Île-de-France ( /ˌiːl dəˈfrɑːns/, [il dəˈfʁɑ̃s], "Island of France"), also known as the région parisienne ("Parisian Region"; see Etymology), is one of the 18 regions of France, and includes the city of Paris. It covers 12 012 square kilometers (4 638 square miles), and has its own regional council and president. It has a population of 12,005,077 as of January 2014, or 18.2 percent of the population of France.
The region is made up of eight administrative departments: Paris, Essonne, Hauts-de-Seine, Seine-Saint-Denis, Seine-et-Marne, Val-de-Marne, Val-d'Oise and Yvelines. Created as the "District of the Paris Region" in 1961, it was renamed after the historic province of Île-de-France in 1976 when its administrative status was aligned with the other French administrative regions created in 1972. Residents are sometimes referred to as "Franciliens", an administrative word created in the 1980s.
The GDP of the region in 2012 was 612.3 billion euros (or US$788 billion at market exchange rates). It has the highest per-capita GDP among regions in France, and the third highest of regions in the European Union. In 2014 thirty companies from the Fortune Global 500 had their headquarters in the Paris Region.
Although the modern name "Île-de-France" literally means "Island of France", the etymology is in fact unclear. The "island" may refer to the land between the rivers Oise, Marne and Seine, or it may also have been a reference to the Île de la Cité, in which case "Island of France" was originally a pars pro toto or perhaps a metonym.
Yet another possibility is that the term is a corruption of a hypothesized Frankish language term "Liddle Franke" meaning "Little France" or "little Frankish land", so the modern reference to an "island" may be coincidental. However, this theory might be anachronistic, since the name "L'Île-de-France" (including the definite article) is not documented prior to 1387.
The ancient regime Isle of France (then referred as such in English) is one of the historical provinces of France, and the one at the centre of power during most of French history. The province was centred on Paris, seat of the Crown of France. The area around Paris was the original personal domain of the king of France, as opposed to areas ruled by feudal lords of whom he was the suzerain. This is reflected by divisions such as the Véxin Français and the Véxin Normand, the former being within the King of France's domain, the latter being within the Duke of Normandy's fief.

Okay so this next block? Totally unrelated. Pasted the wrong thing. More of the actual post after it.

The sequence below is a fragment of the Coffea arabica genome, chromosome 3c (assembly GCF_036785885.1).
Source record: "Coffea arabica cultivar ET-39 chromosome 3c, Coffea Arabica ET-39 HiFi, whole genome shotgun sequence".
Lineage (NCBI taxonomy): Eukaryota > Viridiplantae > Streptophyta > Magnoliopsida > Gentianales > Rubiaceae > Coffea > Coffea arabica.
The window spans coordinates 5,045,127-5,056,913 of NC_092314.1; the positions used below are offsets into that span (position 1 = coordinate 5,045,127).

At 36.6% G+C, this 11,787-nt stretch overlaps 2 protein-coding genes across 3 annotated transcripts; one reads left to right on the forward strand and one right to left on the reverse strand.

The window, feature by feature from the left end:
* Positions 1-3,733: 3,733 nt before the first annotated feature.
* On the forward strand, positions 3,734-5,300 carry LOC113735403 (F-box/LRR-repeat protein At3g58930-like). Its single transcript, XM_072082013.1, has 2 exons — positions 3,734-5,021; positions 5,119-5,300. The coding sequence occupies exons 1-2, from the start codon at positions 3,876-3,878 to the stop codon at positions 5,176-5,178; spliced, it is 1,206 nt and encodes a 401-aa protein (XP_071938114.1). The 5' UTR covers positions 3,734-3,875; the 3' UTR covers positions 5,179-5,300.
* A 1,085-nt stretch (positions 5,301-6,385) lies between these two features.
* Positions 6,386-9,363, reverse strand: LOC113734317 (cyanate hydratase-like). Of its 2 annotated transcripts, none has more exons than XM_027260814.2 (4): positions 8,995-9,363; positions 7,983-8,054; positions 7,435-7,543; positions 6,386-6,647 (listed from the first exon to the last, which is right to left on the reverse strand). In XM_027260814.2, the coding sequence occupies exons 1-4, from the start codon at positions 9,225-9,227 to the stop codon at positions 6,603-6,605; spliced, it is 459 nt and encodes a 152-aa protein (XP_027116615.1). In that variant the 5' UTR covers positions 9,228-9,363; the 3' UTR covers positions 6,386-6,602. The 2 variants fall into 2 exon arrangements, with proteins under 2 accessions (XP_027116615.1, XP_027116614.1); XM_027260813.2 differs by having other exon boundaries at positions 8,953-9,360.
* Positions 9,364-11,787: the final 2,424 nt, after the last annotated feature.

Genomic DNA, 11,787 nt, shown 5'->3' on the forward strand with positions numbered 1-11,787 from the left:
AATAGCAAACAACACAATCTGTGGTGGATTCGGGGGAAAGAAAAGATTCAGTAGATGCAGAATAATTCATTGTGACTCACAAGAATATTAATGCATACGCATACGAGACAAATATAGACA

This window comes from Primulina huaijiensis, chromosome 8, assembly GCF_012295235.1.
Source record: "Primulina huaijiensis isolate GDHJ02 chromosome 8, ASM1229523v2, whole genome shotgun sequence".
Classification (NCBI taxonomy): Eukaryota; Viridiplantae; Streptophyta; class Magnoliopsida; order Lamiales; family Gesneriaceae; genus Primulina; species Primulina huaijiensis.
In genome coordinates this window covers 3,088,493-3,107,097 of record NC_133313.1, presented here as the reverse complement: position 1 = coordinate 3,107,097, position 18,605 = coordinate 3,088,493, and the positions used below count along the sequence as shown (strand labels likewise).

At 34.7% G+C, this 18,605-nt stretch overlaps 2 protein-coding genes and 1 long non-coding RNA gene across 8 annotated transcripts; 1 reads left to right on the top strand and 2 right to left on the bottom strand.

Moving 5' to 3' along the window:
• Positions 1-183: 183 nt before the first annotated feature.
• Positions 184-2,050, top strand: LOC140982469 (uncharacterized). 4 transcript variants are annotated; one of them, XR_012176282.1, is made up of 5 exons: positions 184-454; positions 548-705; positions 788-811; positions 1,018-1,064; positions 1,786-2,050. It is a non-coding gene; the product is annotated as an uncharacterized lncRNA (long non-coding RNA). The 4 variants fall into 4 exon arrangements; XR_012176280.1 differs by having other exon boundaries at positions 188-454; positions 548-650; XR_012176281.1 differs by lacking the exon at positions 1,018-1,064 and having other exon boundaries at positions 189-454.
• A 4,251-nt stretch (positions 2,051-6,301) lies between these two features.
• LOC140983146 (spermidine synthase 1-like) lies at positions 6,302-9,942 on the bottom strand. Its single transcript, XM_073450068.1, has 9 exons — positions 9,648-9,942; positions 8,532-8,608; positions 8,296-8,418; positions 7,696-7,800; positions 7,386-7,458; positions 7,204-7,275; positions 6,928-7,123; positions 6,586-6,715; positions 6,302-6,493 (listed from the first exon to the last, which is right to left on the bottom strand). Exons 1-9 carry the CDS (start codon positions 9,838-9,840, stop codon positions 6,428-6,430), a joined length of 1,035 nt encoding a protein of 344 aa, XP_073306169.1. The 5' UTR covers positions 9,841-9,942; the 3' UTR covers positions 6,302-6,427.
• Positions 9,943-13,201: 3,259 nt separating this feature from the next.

The old provinces were abolished during the French Revolution in the late 18th century and divided between newly devised subdivisions called departments. An area not entirely corresponding to the historical Île-de-France province was created in 1959 as district de la région de Paris ("District of the Paris Region"). The district was reconstituted as the Île-de-France region on 6 May 1976 and increased administrative and political powers devolved in the process of regionalisation in the 1980s and 1990s.
Île-de-France has a land area of 12,011 km2 (4,637 sq mi). It is composed of eight departments centered on its innermost department and capital, Paris. Around the department of Paris, urbanization fills a first concentric ring of three departments commonly known as the petite couronne ("small ring"), and extends into a second outer ring of four departments known as the grande couronne ("large ring"). The former department of Seine, abolished in 1968, included the city proper and parts of the petite couronne.
The petite couronne consists of the departments of Hauts-de-Seine, Seine-Saint-Denis, and Val-de-Marne, and the grande couronne of those of Seine-et-Marne, Yvelines, Essonne, and Val-d'Oise.
The river Seine runs through the region. The Seine has many tributaries, including the rivers Oise and Aube. It is France's second largest river after the Loire. The region is in an area of lowland called the Paris Basin. South of this region lies the Massif Central, an area of highlands that are higher than the surrounding countryside but far lower than the Alps.
The Paris region is France's premier center of economic activity, with a 2012 gross domestic product (GDP) of €612 billion (US$760 billion). It's GDP is estimated to reach €650 billion (US$904 billion) by 2015. In 2011, its GDP ranked second among the regions of Europe and its per-capita GDP was the fourth-highest in Europe. While the Paris region's population accounted for 18.8 percent of metropolitan France in 2011, the Paris region's GDP accounted for 30.1 percent of metropolitan France's GDP. It hosts the world headquarters of 30 Fortune Global 500 companies.
The regional economy has been gradually shifting towards high-value-added service industries (finance, IT services, etc.) and high-tech manufacturing (electronics, optics, aerospace, etc.).
The Paris region's most intense economic activity takes place in the central Hauts-de-Seine department and suburban La Défense business district, in a triangle between the Opéra Garnier, La Défense and the Val de Seine. While the Paris economy is dominated by services, and employment in manufacturing sector has declined sharply, the region remains an important manufacturing centre, particularly for aeronautics, automobiles, and "eco" industries.
The per-capita income of the region is the largest of NUTS-1 Regions in the European Union and is third per capita after Luxembourg and Brussels with $71 126.
Tourism in Paris is a major component of the regional economy, since the region includes both Paris and Disneyland Paris. The Paris region received 32.3 million visitors in 2013, putting the region just ahead of London as the world's top tourist destination region, measured by hotel occupancy. The largest numbers of foreign tourists to the Paris region came in order from the United Kingdom, the United States, Germany, Italy and China.